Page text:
Ray Kelly’s open letter to Albany in today’s Daily News was the perfect opportunity to remind state legislators
how much New York City needs traffic enforcement cameras to keep
streets safe. The police commissioner chose not to take it.
New York can’t add more red light cameras or install the city’s first speed enforcement cameras without Albany’s go-ahead. The NYPD Commissioner only gets so many chances to lobby the state legislature in a major daily, so you’ve got to wonder why Kelly failed to mention these life-saving technologies. Does he need a news peg? How about this: Albany expanded the city’s red light camera allowance by 50 percent this session, but many dangerous intersections remain uncovered, and we still don’t have a single speed enforcement camera anywhere in the city.
It’s not that Kelly balks at taking on motorists’ privacy. In his letter, he openly criticized a recent court decision that prevents the NYPD from attaching GPS trackers to cars without a warrant. To make the case that warrantless GPS tracking is needed, Kelly highlighted the NYPD’s shrinking manpower: There are 5,000 fewer New York City cops today than there were in 2001. Well, this is the same argument one would make to get more enforcement cameras.
The way things stand, drivers can travel at life-threatening speeds on New York’s neighborhood streets without any fear of enforcement. Safety cams are what you would call a "force multiplier" — deploy them well and you don’t need much manpower to make huge strides in compliance. From page 33 of Transportation Alternatives’ Executive Order [PDF]:
In 2007, in Montgomery County, Maryland, six
months after installation of speed cameras, the
proportion of drivers exceeding speed limits by
more than 10 mph declined by about 70 percent.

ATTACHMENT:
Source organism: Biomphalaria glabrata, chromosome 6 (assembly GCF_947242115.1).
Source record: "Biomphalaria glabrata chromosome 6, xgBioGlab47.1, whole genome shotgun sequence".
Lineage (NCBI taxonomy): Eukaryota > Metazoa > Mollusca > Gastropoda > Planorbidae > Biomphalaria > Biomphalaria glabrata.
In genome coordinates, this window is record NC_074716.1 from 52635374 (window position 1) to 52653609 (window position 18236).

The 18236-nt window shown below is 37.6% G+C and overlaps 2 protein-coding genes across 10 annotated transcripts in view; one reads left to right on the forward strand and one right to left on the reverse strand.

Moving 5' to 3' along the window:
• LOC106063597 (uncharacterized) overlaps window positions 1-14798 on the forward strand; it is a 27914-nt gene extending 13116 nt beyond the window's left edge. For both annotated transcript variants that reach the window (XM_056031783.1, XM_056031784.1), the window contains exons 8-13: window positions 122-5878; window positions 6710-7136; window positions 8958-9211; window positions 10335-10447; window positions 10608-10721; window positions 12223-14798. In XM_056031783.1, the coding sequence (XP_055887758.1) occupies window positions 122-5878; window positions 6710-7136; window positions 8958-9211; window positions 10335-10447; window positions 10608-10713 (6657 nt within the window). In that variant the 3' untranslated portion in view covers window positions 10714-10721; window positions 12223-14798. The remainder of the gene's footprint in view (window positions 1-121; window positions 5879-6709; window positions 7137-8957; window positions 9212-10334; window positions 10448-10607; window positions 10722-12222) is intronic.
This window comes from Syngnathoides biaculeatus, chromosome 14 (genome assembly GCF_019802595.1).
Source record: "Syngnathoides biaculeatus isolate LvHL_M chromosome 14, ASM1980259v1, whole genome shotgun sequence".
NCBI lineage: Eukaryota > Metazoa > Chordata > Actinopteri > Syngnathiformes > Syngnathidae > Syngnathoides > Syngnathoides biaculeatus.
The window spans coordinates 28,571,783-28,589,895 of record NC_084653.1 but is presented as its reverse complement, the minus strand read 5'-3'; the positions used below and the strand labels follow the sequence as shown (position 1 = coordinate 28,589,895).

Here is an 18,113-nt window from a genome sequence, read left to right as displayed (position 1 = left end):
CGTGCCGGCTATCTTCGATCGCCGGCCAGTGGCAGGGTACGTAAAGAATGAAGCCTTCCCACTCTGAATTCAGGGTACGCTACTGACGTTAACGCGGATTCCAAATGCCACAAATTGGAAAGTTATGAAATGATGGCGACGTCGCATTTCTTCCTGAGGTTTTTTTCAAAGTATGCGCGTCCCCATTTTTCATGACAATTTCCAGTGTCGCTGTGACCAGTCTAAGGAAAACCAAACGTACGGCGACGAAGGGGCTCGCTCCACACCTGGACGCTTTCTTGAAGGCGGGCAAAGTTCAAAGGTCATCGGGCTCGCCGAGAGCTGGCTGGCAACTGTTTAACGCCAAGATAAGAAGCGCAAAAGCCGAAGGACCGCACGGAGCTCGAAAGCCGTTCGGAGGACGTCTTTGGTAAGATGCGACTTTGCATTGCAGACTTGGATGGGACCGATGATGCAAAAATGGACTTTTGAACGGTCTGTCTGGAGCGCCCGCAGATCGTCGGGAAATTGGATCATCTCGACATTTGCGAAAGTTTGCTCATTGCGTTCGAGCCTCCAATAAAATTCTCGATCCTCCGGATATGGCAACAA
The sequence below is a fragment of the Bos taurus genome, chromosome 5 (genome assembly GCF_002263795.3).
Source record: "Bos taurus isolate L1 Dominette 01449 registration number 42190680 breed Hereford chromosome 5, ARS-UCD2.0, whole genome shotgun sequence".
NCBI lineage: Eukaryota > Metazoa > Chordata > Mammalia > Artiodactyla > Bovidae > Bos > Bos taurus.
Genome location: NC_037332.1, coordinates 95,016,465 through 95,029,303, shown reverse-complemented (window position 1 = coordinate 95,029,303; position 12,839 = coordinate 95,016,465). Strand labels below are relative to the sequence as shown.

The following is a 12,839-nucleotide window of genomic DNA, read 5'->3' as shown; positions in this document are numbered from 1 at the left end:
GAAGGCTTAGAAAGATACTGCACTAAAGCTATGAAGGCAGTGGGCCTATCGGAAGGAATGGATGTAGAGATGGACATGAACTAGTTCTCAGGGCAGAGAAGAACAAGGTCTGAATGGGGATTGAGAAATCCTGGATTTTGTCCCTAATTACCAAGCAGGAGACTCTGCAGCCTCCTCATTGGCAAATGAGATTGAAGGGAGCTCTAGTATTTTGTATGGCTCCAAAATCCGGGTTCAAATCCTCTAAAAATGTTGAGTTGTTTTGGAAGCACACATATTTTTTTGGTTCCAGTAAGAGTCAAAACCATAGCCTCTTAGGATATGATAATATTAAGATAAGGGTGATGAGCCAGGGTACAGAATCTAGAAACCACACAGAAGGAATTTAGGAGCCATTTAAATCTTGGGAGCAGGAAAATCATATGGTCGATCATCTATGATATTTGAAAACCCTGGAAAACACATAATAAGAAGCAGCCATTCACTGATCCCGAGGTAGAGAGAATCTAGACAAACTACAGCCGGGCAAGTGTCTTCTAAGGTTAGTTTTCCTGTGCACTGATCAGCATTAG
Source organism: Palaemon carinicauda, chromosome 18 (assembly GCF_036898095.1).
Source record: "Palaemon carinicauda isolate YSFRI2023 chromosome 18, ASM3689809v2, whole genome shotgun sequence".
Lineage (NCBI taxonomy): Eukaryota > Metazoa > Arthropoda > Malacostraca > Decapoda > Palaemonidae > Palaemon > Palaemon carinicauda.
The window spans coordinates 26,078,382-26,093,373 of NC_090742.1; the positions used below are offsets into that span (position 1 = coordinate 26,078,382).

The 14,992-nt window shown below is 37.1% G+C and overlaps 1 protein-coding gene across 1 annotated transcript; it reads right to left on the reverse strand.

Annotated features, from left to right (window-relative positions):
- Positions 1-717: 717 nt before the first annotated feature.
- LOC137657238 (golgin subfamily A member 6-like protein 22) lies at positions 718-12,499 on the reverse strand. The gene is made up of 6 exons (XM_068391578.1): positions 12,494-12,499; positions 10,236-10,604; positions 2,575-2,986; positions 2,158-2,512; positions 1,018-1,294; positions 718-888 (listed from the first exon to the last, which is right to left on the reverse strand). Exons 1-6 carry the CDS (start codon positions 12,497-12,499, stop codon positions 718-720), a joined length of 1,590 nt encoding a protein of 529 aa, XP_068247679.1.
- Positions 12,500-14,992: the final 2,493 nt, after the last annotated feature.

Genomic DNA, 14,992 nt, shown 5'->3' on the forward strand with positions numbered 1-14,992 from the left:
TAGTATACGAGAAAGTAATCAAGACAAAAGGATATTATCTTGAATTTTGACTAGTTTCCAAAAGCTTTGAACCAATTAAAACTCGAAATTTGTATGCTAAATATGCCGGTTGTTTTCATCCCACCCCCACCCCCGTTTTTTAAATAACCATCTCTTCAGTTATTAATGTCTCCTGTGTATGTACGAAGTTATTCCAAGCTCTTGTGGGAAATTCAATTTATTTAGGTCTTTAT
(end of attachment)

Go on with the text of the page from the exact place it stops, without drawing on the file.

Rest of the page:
In 2001, within 6 months of the installation of speed cameras in Washington,
DC, the proportion of vehicles exceeding the speed limit by more than 10
mph declined 82 percent. “Automated enforcement is a force multiplier,
recognize your force is limited and multiply its abilities with automated
enforcement,” says Richard Retting, “It’s crude and almost barbaric to think
about chasing people on crowded urban streets for driving fast when we
can automatically deter and ticket them. Dangerous driving is reduced 80
percent just by doing that.”
These reductions in speeding can spell the difference between life and death. And on New York City streets, lawful observance of speed limits would mean major improvements in quality of life. Imagine avenues and cross-streets where cars don’t constantly zoom from one red light to the next at speeds that guarantee death upon impact with the human body. What would crossing the street feel like? Or biking next to traffic? Or sitting on a stoop? How would our public spaces change?
Kelly wants to ease the way for GPS trackers on cars because, as he says, they help the police catch suspects in "bank robbery, kidnapping, murder and terrorism investigations." So, enforcing those crimes is what motivates his willingness to contest motorists’ expectation of privacy. The pervasive lawlessness of urban drivers, which contributes to about 300 deaths in New York City every year, seemingly doesn’t concern him.
Last week, Streetsblog noted that Kelly doesn’t appear to grasp the public safety hazard posed by dangerous urban driving any better today than he did during his first stint in charge of NYPD. We’re waiting for him to prove us wrong.